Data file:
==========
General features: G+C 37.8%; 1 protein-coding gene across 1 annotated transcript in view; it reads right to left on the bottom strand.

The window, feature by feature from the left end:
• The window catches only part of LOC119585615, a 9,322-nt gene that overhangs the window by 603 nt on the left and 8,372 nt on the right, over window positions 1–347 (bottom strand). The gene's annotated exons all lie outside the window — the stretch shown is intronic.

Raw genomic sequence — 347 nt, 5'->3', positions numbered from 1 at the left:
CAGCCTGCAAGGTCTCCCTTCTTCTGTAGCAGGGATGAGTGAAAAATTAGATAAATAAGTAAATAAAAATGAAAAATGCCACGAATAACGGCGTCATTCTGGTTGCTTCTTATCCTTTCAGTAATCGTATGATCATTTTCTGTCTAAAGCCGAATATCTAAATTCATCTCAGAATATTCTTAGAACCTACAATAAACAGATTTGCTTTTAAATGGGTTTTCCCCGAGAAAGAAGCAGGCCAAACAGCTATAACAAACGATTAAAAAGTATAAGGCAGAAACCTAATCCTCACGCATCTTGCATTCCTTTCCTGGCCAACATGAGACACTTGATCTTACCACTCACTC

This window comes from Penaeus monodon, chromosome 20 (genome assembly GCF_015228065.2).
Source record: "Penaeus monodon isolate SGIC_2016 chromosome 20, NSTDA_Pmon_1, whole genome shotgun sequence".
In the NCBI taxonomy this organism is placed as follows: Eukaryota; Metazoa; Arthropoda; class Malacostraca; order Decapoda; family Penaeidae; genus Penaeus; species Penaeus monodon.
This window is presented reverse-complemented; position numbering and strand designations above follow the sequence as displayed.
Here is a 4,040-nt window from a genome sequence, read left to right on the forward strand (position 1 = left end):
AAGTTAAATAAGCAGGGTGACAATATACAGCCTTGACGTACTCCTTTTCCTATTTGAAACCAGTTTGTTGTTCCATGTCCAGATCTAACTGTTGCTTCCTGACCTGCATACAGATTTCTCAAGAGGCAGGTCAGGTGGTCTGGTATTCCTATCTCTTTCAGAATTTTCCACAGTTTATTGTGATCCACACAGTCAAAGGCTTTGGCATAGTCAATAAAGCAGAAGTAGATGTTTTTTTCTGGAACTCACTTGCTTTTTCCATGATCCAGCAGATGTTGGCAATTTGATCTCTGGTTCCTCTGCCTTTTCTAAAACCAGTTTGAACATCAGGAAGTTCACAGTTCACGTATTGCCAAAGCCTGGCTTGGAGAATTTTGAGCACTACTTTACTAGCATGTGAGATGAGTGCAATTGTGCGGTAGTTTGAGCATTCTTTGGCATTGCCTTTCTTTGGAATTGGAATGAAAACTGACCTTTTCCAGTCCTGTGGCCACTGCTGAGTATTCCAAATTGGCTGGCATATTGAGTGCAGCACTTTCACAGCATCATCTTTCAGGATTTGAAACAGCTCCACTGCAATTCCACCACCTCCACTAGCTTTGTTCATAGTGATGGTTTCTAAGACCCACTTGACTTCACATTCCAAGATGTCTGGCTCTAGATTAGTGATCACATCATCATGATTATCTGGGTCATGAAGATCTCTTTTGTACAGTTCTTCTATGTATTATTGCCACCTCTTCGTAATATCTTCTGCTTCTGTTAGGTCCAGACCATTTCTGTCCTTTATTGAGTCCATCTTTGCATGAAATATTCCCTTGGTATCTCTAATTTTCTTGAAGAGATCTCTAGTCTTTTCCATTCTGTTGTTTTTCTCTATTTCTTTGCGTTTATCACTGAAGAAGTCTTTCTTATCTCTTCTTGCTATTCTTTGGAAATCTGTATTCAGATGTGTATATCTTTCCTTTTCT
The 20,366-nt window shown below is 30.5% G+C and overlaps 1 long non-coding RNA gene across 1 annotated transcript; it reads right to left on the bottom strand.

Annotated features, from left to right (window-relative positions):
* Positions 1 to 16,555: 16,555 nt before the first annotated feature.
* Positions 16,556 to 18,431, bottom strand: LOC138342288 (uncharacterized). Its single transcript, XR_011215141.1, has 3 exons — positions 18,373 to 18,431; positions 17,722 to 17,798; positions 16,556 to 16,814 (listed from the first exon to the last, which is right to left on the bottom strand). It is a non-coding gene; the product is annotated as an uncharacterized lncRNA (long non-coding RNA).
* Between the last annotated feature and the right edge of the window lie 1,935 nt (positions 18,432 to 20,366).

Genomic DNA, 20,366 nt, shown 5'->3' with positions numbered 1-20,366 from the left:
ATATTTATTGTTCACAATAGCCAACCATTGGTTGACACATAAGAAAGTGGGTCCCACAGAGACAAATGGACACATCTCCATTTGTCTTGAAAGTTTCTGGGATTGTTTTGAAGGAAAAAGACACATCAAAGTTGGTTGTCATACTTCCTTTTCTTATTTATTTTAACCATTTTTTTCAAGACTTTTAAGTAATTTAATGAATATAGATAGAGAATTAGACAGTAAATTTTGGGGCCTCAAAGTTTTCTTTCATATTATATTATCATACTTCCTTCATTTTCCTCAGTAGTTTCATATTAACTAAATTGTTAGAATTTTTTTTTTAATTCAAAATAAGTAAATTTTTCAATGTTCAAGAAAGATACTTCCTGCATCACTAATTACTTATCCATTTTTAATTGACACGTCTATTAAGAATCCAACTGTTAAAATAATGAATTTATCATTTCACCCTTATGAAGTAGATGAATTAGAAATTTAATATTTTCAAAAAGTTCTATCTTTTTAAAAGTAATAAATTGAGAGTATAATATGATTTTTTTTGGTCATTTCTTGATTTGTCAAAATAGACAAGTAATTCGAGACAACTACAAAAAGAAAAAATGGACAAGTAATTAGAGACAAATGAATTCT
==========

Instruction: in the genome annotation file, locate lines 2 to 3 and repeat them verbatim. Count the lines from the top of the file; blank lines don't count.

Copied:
The window, feature by feature from the left end:
• The window catches only part of LOC119585615, a 9,322-nt gene that overhangs the window by 603 nt on the left and 8,372 nt on the right, over window positions 1–347 (bottom strand). The gene's annotated exons all lie outside the window — the stretch shown is intronic.